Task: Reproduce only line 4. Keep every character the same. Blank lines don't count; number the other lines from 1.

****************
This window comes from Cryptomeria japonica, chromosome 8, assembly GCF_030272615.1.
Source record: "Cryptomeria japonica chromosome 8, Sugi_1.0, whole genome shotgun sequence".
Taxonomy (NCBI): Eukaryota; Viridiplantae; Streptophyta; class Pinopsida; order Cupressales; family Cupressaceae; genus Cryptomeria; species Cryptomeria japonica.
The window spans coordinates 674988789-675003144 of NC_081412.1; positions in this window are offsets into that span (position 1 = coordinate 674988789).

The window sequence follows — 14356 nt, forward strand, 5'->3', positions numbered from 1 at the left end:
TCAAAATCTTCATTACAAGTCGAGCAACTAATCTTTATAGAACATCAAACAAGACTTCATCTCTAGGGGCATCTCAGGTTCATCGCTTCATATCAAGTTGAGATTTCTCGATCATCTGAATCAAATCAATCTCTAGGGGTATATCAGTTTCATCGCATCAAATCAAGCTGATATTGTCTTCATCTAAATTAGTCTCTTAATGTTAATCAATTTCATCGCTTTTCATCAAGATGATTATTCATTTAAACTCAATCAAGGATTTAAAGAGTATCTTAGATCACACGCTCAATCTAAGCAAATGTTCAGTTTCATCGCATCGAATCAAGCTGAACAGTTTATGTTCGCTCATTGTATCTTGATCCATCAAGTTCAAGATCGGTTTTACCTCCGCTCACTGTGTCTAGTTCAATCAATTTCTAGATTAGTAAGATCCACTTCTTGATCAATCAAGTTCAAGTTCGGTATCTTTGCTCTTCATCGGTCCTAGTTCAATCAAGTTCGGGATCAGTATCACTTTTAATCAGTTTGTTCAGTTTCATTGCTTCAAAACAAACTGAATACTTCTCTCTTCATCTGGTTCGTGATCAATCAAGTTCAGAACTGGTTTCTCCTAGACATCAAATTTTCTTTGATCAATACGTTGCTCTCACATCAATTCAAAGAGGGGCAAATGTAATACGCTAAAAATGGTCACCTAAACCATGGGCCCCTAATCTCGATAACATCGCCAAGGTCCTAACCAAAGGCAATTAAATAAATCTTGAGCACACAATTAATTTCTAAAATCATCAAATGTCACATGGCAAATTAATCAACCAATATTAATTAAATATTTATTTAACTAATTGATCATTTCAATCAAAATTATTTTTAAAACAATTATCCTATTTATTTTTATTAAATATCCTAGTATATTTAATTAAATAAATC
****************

The window spans coordinates 674988789-675003144 of NC_081412.1; positions in this window are offsets into that span (position 1 = coordinate 674988789).